Nuclei were first described by Brown in 1833 and were quickly recognized as a constant feature of animal and plant cells. Typically they are spherical or ovoid bodies, but other shapes are not uncommon; for example, polymorphonuclear leucocytes have a lobulose nucleus of several interconnected parts, ciliate protozoans are characterized by a kidney-shaped macronucleus, and there are various shapes among the lower eukaryotes. Some nuclei, like those of the silk glands of the silk-worm, have finger-like extensions that greatly increase their surface area. In many cases, neither the biological significance of nuclear shape nor the factors causing it have been defined, although these are interesting cell biological Problems. Nuclei vary in size from about 3 µm to 25 µm in diameter, depending on cell type, and contain chromosome diploid numbers that range from 6 (Indian muntjac) to 92 (Anotomys leander, a rodent) for mammalian species. Some polyploid species of plants and invertebrates have several hundred chromosomes. A direct relationship between chromosome ploidy and nuclear size is found in some species, e.g. the sea urchin, but not in others. In fact, there are many examples that show that nuclear size is not obligatorily linked with chromosome number or DNA content: the nuclei in different tissues of the same mammal vary considerably in size, despite having the same chromosome number. One or more nucleoli are present in the nuclei of most active tissues. These are conspicuous granular bodies without membrane, typically associated with specific chromosomes. They are the sites of ribosome assembly and are dynamic structures that change in size, disaggregating during mitosis and reforming in the daughter cells.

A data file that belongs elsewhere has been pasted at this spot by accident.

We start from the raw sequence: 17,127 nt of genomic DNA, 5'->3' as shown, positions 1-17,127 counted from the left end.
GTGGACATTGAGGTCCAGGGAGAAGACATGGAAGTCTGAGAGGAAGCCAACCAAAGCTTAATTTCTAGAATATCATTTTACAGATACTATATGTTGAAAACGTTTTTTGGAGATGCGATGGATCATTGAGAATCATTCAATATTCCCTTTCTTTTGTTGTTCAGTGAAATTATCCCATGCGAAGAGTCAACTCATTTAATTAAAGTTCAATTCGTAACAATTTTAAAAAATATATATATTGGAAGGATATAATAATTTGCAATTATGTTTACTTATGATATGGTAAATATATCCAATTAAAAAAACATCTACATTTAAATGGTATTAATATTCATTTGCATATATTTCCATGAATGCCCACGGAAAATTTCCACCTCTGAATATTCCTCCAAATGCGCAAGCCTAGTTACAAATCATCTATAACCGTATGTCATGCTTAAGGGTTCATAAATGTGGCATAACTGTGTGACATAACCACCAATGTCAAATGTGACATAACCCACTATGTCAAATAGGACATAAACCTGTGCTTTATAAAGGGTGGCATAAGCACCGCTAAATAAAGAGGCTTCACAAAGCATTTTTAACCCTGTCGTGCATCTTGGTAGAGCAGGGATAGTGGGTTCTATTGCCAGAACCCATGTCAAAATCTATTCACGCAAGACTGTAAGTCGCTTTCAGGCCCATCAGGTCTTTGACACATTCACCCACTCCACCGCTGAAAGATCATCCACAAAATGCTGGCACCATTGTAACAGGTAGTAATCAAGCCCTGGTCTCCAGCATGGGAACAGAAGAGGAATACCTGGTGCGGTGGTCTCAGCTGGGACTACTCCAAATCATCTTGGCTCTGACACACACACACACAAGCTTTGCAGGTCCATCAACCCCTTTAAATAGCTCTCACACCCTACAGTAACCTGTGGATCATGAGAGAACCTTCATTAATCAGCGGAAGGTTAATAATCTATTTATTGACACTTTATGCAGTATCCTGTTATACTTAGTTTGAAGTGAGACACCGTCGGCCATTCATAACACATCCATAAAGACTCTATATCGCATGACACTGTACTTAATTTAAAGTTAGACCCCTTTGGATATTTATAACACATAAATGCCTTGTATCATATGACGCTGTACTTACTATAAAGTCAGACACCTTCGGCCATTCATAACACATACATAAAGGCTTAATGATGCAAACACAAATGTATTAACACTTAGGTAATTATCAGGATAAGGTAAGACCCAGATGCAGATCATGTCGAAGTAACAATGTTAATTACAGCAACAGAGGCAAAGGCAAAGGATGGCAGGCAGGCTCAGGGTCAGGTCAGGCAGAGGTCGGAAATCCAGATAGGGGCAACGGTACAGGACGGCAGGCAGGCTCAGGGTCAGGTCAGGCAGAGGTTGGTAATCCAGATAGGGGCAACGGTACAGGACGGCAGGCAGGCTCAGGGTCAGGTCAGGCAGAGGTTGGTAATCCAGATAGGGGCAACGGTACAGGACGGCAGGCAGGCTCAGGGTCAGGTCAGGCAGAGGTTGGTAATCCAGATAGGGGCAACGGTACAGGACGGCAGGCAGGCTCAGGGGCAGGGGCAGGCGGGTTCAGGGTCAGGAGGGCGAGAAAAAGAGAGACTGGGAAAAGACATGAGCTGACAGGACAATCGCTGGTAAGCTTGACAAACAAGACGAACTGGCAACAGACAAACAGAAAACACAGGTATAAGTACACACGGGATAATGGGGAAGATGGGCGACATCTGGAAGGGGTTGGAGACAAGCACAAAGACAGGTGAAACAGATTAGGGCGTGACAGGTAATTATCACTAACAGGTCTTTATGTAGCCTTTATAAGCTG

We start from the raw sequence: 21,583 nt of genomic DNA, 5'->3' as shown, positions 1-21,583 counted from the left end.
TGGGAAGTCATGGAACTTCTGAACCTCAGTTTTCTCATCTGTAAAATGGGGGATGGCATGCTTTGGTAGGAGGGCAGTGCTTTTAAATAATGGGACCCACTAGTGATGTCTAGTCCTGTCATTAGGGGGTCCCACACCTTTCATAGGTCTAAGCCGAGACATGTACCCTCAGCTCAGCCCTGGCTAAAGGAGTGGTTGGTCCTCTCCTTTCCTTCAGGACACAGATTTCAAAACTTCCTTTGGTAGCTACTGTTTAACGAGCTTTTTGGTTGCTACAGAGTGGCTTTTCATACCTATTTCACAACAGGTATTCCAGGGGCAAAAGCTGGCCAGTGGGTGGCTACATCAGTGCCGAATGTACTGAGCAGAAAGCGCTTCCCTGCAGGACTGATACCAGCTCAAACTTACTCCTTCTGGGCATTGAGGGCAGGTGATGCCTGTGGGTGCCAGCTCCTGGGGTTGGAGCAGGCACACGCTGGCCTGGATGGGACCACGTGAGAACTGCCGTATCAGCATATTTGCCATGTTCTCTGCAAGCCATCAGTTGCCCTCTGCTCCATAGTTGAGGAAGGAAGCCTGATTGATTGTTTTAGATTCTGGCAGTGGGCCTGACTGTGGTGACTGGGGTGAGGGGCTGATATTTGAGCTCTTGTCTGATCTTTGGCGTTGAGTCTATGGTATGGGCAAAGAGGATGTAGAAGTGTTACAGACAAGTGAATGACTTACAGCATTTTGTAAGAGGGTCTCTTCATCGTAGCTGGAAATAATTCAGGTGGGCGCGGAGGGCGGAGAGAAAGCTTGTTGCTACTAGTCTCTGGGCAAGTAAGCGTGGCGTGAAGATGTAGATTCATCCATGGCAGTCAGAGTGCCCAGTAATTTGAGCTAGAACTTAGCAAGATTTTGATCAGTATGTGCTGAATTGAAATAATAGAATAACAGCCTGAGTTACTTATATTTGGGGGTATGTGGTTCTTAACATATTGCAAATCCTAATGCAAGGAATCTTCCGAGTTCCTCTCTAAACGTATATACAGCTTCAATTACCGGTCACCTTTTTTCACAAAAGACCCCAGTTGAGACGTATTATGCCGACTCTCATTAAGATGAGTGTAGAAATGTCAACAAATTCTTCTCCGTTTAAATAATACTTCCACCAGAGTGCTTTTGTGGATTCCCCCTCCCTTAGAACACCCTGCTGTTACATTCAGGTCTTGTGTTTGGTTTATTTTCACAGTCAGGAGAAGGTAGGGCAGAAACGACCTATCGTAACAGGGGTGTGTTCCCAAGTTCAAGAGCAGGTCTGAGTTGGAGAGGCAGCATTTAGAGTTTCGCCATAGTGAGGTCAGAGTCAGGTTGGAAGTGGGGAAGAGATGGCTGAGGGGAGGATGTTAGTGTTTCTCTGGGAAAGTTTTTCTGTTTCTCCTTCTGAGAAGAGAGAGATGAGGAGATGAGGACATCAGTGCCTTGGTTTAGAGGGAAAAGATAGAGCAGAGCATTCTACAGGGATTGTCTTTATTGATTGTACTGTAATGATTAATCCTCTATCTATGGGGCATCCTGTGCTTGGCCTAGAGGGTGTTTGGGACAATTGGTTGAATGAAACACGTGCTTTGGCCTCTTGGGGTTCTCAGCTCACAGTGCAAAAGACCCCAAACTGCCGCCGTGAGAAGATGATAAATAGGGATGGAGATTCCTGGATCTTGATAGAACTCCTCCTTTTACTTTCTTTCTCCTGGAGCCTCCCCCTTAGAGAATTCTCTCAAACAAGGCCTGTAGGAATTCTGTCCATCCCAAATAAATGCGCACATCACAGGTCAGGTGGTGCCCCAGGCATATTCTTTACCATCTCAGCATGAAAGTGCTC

KeywordsTorque Lysine Methionine Gall Androgen
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